Scott Greczkowski

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Locast Nation,
We are pleased to announce we’ve launched our streaming local TV service in Raleigh-Durham, North Carolina. It’s our 33rd market.
Starting today, Locast users in Raleigh-Durham can now stream 40 local broadcast TV channels across 23 counties, including the cities of Fayetteville, Chapel Hill and the surrounding area.
Within the Triangle region of Raleigh-Durham, which includes North Carolina State University, Duke University, University of North Carolina at Chapel Hill, and Shaw University, among others, Locast is an invaluable free tool for residents and students to stay informed about major storms and hurricanes, health updates, local news, weather, and sports on local broadcast TV. Raleigh-Durham residents can watch their local TV channels using Locast on their phones, tablets, laptops or streaming media devices.
Raleigh-Durham is also home to many military families who can qualify for our Locast Cares Program – a way for users who cannot donate financially to watch their local TV channels without receiving donation-request interruptions. The program is open to the first 25,000 applicants and is available for one year. Military personnel, first responders and low income households, among others, can qualify. Apply at www.locast.org/cares.
Find out more about Locast in Raleigh-Durham at www.locast.org or on our news page.
As a reminder, there are many ways to watch Locast – at www.locast.org, app stores, TiVo, streaming service providers Google Play, Apple TV, Android TV, Amazon, and ROKU, and on DISH Hopper/Wally receivers or select DIRECTV receivers.
We continue to work hard to launch more markets, so stay tuned. Please help us spread the word and share this message with five friends and family members who live in one of our 33 Locast markets. We are a nonprofit and rely on user donations of just $5 per month to support the ongoing operations and expansion of our nonprofit service.
Thank you!
 

Bobby

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I had an interesting thing happen with Locast yesterday. When I tried to access the app I was getting a popup that told me that it was reported that I was not in a covered city and I got no access. So, I found contact information on their website. I sent them a message that explained who I was, where I was located, my DMA information, and my ip address. Within 5 minutes I was back up and I had an email explaining what happened and that they made some changes to my account and should be working again. It seems it was a geo location issue. I've seen this before on other apps. It all comes down to Xfinity, my internet provider, showing their home offices located in Sacramento as location instead of my actual location that is in the San Francisco DMA. I thought this was pretty good service!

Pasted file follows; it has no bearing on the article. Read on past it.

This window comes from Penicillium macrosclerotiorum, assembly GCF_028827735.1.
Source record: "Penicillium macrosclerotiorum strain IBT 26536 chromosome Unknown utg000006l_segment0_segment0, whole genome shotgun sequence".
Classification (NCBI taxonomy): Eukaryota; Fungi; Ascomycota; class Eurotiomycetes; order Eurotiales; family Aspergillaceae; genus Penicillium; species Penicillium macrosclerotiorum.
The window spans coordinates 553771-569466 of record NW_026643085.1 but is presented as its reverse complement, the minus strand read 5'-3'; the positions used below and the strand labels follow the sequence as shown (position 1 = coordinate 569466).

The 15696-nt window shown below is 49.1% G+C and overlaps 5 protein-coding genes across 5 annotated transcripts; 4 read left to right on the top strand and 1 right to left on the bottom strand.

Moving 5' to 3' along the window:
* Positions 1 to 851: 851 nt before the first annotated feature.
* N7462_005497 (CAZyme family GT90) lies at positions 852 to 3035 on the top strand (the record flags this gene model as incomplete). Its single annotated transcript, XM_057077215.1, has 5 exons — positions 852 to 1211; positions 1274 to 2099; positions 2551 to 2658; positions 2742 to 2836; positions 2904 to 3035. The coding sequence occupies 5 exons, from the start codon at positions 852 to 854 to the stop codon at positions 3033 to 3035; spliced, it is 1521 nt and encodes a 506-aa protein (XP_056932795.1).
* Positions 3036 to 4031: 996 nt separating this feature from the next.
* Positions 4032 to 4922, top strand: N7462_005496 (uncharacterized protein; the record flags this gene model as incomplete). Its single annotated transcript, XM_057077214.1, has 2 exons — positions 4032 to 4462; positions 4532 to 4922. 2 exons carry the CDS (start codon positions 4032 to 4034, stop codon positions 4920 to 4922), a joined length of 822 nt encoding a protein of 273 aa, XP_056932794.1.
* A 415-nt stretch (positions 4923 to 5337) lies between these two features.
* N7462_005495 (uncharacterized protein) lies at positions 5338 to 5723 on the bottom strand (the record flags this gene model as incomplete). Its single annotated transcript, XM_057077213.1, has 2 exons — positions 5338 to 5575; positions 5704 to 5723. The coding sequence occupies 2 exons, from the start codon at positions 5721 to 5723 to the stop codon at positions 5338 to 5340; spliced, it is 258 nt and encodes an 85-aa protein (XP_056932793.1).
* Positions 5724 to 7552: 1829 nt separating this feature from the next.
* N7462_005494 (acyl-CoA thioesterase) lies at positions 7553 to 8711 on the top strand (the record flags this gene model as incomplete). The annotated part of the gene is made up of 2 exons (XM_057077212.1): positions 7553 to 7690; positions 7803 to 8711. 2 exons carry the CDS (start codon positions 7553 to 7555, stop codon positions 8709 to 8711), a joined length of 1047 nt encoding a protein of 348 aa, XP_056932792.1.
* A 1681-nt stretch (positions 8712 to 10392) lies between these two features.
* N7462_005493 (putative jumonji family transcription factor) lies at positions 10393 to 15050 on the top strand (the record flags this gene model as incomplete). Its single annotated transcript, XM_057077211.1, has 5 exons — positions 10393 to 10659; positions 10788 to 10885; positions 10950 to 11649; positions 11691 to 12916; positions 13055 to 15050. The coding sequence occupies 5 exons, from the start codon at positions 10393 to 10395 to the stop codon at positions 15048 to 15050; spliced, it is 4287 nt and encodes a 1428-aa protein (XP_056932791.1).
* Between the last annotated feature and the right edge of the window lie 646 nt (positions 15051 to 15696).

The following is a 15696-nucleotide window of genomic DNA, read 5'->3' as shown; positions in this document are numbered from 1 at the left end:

mwdxer1

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I remember reading on here years ago when Dish offered East and West coast locals that it has to do with advertising revenue. It doesn't help local advertisers if someone from across the country is watching commercials in a market where they don't even live.

The same way with radio. If I listen to a station in LA from OR, it is unlikely I will buy from that business. I guess if the TV frequencies skipped like lower frequencies, there would not be that issue.
 

mwdxer1

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I had an interesting thing happen with Locast yesterday. When I tried to access the app I was getting a popup that told me that it was reported that I was not in a covered city and I got no access. So, I found contact information on their website. I sent them a message that explained who I was, where I was located, my DMA information, and my ip address. Within 5 minutes I was back up and I had an email explaining what happened and that they made some changes to my account and should be working again. It seems it was a geo location issue. I've seen this before on other apps. It all comes down to Xfinity, my internet provider, showing their home offices located in Sacramento as location instead of my actual location that is in the San Francisco DMA. I thought this was pretty good service!
I have never had that, but once since I had Locast (Portland OR), I clicked on it as one of our translators is out, and I got San Francisco locals! Apparently my local IP address did not read right on their end. It worked too. I watched the news from SF for a while. The next time I kicked on Locast it was on regular Portland.
 

Howard Simmons

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I think for the most part, those of us that use the service and donate understand that we're not just funding the existing markets maintenance, but also funding future market expansion for others.
Well then you keep on donating to them if you are and maybe they'll get down here on the Emerald Coast.